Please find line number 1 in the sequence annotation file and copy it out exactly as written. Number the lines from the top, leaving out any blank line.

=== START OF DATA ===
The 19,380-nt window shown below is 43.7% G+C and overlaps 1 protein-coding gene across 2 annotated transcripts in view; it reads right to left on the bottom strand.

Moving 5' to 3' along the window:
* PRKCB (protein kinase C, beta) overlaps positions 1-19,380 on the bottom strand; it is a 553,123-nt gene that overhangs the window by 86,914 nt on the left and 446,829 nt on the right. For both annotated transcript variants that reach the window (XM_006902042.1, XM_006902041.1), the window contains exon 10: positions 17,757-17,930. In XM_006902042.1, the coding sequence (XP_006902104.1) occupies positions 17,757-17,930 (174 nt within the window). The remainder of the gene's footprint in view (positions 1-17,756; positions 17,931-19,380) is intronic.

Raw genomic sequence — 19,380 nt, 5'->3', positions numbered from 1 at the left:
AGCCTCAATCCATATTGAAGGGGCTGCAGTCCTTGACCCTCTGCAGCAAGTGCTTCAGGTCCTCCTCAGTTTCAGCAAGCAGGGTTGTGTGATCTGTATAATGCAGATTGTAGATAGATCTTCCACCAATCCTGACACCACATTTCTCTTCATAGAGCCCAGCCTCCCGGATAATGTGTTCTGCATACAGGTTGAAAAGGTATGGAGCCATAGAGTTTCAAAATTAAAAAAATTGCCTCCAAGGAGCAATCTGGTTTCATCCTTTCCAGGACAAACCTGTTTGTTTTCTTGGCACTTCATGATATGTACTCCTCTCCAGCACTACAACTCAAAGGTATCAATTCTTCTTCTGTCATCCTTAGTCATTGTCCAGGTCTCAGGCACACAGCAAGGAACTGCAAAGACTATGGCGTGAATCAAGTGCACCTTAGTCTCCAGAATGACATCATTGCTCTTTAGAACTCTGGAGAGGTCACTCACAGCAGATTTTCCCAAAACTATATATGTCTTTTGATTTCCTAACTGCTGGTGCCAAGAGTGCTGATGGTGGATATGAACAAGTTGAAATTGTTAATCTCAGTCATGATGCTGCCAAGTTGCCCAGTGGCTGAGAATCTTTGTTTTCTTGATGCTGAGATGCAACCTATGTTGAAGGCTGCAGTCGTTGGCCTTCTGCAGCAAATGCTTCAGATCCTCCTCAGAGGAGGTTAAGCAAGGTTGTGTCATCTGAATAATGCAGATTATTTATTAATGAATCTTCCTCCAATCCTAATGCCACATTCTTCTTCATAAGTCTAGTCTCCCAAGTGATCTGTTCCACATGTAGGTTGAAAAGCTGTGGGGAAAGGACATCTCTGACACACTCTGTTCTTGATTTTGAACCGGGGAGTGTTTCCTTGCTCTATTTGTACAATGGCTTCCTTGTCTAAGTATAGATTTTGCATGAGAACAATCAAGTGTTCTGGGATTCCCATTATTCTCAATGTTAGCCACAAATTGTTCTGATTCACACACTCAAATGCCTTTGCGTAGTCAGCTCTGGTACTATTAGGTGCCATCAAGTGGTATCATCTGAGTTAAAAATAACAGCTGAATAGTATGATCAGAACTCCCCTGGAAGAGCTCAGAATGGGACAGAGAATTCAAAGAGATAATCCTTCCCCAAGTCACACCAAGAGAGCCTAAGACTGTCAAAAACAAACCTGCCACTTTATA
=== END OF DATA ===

The 19,380-nt window shown below is 43.7% G+C and overlaps 1 protein-coding gene across 2 annotated transcripts in view; it reads right to left on the bottom strand.